Oracle won't let you turn off security ever again

Security should not have an on and off button, according to Oracle CTO Larry Ellison, who said his company's technology will be invulnerable to threats like Heartbleed and Venom.

Speaking at Oracle OpenWorld in San Francisco yesterday, Ellison claimed security should be enabled by default, and said it had been a mistake to allow customers to turn it off.

"People buy Oracle security features and don't turn them on," the founder of the database giant admitted, before adding: "There should be no off and on button on security. It should be always on. Everything should always be encrypted."

His comments came on the same day that mobile operator TalkTalk admitted it had not encrypted customer data that was stolen by hackers last week, and Ellison warned such instances will only increase as companies move to the cloud.

Referencing the 21.5 million employee records stolen from the US government's Office of Personnel Management (OPM) earlier this year, he said: "[This] caused the CIA ... to have to pull a lot of their agents out of various embassies around the world. This will be a bigger and bigger problem as all of our data goes online."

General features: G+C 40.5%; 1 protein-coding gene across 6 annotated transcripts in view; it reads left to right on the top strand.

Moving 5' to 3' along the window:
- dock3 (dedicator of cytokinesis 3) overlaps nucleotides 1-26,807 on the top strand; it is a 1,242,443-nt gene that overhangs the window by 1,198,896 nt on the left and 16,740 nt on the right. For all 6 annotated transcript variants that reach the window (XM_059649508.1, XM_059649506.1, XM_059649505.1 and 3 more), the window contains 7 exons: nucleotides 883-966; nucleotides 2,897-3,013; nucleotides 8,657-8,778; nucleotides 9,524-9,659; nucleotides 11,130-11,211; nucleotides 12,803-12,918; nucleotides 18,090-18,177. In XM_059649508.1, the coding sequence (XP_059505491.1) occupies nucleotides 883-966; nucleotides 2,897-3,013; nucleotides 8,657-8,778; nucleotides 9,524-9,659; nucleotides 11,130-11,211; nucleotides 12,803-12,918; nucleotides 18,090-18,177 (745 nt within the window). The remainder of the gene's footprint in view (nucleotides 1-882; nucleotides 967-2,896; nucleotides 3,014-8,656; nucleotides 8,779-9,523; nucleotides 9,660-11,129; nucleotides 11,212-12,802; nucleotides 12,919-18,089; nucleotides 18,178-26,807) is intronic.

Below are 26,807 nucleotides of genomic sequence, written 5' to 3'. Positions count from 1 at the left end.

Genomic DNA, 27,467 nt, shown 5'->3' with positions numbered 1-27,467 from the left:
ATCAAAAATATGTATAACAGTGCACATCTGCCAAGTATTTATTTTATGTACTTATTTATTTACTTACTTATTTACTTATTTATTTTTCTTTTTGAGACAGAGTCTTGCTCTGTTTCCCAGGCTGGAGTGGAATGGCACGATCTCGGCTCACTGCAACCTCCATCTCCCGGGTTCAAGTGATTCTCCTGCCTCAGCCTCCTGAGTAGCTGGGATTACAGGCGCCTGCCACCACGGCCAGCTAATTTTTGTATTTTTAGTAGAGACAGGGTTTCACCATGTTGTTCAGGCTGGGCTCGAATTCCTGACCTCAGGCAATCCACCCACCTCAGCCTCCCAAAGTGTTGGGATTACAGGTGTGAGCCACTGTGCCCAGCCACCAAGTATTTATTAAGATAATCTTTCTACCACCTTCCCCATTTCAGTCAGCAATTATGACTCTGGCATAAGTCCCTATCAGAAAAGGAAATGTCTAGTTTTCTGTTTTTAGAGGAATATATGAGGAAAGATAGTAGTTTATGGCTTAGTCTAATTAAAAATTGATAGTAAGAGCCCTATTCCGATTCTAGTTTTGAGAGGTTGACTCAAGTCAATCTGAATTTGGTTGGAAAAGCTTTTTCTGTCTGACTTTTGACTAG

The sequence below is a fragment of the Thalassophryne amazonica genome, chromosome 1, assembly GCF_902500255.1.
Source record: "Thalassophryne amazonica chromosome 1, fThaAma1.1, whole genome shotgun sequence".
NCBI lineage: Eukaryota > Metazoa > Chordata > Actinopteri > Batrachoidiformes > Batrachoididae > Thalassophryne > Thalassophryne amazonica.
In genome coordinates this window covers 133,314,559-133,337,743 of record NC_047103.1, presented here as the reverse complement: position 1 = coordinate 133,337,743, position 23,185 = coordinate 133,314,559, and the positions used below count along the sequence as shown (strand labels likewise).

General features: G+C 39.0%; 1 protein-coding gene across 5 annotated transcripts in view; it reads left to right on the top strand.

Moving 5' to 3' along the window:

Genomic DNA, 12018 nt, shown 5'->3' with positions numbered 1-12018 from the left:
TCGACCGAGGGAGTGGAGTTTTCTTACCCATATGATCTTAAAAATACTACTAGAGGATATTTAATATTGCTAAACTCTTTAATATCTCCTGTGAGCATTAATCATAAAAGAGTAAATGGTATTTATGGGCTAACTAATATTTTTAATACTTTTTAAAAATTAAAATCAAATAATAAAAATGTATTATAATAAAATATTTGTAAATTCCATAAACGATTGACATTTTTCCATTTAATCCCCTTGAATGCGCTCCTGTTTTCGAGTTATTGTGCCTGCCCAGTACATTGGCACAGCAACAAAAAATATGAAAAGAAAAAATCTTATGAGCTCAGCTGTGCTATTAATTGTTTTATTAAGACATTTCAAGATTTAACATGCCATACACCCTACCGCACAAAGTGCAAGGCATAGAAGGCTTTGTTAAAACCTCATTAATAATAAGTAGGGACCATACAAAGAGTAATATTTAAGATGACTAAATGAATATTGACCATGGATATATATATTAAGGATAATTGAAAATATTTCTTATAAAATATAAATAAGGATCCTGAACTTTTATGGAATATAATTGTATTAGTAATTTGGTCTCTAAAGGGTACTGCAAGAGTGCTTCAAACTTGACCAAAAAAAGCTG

This has prompted a switch in Oracle's security strategy, from training IT professionals in how to manage its security features to automating them and pushing security further down the stack.

Ellison said: "We have just changed our thinking about security [to] make sure that we have technology that can defeat things like Heartbleed and Venom and can prevent an intrusion in the OPM."

Saying that training staff to manage IT security is a "huge problem" for Oracle, he added: "Wouldn't it be nicer if they were always on and always worked, and you didn't have to do anything?"

Whether or not companies will be happy with Oracle removing their responsibility for managing security features, Ellison plans to embed such measures more deeply into Oracle deployments.

"The lower you push security down in the stack the more pieces of technology inherit the benefits as you go up the stack," he said.

More on the company's security plans is expected to be revealed tomorrow, but Oracle co-CEO Mark Hurd today claimed that enterprise cloud will be completely secure by 2025.

He added: "We have full security implemented in our cloud. Many of our customers aren't up to the latest patches - we are. Fully patched, fully secure, fully encrypted, that's our cloud."